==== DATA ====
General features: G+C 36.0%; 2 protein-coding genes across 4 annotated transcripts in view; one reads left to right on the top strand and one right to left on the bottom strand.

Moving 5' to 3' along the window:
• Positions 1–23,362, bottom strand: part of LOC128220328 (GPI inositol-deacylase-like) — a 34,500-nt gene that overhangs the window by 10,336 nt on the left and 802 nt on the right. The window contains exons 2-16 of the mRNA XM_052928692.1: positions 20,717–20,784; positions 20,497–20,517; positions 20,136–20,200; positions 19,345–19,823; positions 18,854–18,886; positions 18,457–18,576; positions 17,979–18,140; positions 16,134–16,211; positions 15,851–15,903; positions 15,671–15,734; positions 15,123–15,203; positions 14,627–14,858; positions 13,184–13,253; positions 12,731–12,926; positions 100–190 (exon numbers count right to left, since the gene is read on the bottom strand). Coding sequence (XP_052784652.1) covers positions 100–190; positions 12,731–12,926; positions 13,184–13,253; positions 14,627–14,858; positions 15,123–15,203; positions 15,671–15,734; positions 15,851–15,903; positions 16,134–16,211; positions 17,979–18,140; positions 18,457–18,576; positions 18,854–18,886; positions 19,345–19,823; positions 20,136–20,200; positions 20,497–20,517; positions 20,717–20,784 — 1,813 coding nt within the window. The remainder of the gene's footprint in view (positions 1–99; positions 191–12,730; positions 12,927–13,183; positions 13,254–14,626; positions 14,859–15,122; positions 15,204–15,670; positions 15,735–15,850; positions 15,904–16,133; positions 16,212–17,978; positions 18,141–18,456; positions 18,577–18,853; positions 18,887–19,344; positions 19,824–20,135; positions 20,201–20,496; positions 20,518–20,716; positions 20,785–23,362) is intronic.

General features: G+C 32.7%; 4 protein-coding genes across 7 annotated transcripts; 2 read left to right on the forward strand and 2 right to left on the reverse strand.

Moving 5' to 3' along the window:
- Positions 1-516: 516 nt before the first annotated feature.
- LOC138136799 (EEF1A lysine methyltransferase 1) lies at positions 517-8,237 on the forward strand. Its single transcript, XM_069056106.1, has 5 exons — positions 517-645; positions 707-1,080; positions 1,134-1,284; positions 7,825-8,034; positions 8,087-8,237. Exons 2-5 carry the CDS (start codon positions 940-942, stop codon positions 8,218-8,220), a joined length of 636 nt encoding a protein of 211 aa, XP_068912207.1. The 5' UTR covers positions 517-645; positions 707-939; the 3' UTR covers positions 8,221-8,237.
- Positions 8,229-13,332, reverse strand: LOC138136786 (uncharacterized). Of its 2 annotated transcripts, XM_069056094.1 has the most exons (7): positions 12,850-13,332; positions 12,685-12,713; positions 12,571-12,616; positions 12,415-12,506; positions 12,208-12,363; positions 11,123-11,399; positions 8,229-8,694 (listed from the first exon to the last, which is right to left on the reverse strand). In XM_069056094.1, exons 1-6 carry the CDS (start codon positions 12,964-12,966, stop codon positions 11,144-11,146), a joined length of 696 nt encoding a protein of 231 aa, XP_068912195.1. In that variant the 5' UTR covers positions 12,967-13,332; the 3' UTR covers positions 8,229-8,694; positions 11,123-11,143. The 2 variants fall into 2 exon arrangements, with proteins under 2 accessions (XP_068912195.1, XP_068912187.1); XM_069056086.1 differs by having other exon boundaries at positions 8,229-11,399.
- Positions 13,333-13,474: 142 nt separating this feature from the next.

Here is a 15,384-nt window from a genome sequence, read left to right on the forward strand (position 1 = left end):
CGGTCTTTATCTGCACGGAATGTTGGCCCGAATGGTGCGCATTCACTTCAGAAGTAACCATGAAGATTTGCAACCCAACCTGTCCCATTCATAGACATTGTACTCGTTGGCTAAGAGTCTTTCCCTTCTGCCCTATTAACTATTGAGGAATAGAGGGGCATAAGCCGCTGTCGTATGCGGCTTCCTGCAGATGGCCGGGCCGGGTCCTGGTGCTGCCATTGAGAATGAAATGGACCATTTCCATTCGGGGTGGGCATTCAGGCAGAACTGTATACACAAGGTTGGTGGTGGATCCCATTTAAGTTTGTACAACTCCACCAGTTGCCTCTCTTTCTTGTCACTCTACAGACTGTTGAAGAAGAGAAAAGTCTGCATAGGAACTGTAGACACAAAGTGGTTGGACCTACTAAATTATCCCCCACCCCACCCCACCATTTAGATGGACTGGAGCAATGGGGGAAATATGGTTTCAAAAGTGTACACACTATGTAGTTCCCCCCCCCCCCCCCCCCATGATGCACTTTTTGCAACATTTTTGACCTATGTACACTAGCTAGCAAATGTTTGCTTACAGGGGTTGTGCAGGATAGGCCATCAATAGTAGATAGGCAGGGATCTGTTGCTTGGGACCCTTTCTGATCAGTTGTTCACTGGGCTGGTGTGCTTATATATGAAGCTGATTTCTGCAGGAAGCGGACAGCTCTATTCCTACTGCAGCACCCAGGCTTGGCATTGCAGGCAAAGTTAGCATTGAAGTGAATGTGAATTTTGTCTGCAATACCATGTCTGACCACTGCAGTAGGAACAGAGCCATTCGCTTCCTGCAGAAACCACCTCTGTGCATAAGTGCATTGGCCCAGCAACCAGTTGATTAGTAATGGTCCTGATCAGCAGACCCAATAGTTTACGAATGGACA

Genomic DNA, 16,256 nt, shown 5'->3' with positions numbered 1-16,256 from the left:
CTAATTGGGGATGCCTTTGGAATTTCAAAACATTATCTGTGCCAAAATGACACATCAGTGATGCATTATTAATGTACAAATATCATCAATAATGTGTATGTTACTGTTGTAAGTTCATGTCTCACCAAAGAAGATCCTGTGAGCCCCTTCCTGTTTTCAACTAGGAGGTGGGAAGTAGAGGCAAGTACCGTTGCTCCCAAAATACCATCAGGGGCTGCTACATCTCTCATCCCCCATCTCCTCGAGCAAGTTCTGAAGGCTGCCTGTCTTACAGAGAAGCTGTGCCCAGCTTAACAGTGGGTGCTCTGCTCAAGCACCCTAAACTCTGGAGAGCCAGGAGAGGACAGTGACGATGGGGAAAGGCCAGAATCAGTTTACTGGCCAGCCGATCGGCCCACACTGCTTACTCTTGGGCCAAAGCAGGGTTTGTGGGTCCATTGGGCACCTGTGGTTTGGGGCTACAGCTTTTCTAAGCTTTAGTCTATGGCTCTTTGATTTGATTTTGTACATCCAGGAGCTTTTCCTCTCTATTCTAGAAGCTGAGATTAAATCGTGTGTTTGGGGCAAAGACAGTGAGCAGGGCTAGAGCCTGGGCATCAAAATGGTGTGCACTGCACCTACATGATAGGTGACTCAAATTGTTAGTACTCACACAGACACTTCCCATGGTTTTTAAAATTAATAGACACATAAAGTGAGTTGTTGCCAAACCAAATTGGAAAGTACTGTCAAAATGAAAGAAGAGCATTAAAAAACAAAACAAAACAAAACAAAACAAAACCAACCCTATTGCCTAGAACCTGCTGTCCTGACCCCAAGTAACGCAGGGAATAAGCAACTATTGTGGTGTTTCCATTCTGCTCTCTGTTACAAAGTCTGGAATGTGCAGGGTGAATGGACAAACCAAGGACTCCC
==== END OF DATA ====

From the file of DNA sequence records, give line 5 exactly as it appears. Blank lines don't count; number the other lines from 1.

Moving 5' to 3' along the window: